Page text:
Businesses will need to invest over the next three years to ensure they are ready for the next wave of the digital revolution, according to a new report commissioned by Samsung.
The report, compiled by global trend forecasting consultancy The Futures Laboratory, says that the new ‘Open Economy’ will be characterised by much greater use of freelance workers, routine embedding of startup-driven innovation and a new kind of collaboration between former competitors.
By 2020, companies that have not opened their borders to competitors, innovators and a new generation of independent freelancers will struggle to prosper, Samsung claims.
“Finding ways to safely empower new waves of future freelance workers is going to be the number one business challenge,” commented Nick Dawson, global director of strategy at Samsung Knox. “Within three years, it’s expected that businesses will have to deal with over 7.3 billion connected devices, whilst a rapidly digitised and changing workforce will evolve to one that will transform businesses in how, where and when they operate.”
Many European companies have already started to make changes to their business, for example by integrating new kinds of workers and devices, finding new ways to manage rapidly shifting human resources, and embedding new sources of innovation within their organisation.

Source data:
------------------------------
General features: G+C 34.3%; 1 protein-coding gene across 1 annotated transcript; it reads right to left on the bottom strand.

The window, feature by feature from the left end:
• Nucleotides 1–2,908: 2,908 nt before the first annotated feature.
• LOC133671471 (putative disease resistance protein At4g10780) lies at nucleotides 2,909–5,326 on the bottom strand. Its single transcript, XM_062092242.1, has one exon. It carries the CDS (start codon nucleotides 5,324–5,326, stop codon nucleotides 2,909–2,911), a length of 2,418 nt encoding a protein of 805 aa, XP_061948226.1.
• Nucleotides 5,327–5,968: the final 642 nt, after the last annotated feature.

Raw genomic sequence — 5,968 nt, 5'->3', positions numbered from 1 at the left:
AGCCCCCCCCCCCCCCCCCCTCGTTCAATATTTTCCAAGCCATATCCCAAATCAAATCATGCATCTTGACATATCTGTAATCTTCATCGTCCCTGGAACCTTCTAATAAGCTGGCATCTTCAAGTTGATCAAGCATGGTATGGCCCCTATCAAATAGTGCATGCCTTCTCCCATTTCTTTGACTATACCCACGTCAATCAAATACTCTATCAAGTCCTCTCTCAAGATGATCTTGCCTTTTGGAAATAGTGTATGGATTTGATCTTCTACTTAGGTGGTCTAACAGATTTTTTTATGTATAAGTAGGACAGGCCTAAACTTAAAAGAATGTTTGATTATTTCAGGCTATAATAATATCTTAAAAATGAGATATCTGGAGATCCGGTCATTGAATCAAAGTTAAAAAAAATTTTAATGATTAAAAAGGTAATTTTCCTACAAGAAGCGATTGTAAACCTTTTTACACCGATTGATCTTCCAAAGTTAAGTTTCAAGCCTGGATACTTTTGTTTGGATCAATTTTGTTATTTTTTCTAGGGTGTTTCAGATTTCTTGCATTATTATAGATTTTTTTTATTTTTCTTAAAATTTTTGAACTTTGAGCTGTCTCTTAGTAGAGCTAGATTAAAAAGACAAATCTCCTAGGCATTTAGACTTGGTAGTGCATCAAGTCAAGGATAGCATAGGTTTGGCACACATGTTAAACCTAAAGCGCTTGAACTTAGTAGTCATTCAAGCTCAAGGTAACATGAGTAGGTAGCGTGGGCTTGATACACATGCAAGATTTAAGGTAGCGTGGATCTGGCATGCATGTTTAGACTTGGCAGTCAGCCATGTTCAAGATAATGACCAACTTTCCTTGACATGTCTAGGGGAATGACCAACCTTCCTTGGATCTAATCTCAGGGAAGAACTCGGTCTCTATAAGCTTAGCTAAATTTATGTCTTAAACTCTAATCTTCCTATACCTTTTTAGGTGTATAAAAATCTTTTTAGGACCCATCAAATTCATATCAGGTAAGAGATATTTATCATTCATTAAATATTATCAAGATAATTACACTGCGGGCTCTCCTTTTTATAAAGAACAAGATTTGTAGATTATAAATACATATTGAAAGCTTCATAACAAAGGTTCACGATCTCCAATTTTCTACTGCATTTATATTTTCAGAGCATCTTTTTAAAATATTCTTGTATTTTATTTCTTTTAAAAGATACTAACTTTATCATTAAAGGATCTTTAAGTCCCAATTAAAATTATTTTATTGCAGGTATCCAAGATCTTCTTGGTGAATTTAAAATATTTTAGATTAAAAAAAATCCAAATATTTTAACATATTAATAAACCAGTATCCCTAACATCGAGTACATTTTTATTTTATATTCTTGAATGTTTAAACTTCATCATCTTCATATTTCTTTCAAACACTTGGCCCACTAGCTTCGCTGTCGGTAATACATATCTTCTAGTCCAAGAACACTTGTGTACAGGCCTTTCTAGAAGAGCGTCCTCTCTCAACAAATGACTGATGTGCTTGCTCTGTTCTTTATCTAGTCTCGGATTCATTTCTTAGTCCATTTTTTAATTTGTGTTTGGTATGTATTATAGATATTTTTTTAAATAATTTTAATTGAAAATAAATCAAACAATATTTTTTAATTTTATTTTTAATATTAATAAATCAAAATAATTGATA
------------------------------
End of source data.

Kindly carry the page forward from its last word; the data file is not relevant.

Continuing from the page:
So-called reverse innovation tactics are being implemented in large organisations as they invite independent startups into the heart of their business. And in the near future, these are predicted to become critical strategic elements and a powerful driving force for innovation.
Tomorrow’s organisations will also use artificial intelligence (AI) and machine learning technology to accurately predict — and make better decisions about — their future. Firms that adopt advanced machine intelligence will benefit from unprecedented power to plan ahead and optimise their business models, the report says.
However, to thrive in this world of new technologies and highly dispersed digital workforces, companies will need to embrace security platforms that allow them to share information openly but safely, Samsung points out.
“This in turn will force them to fundamentally rethink how they build their business models and the technologies they depend on,” the company says.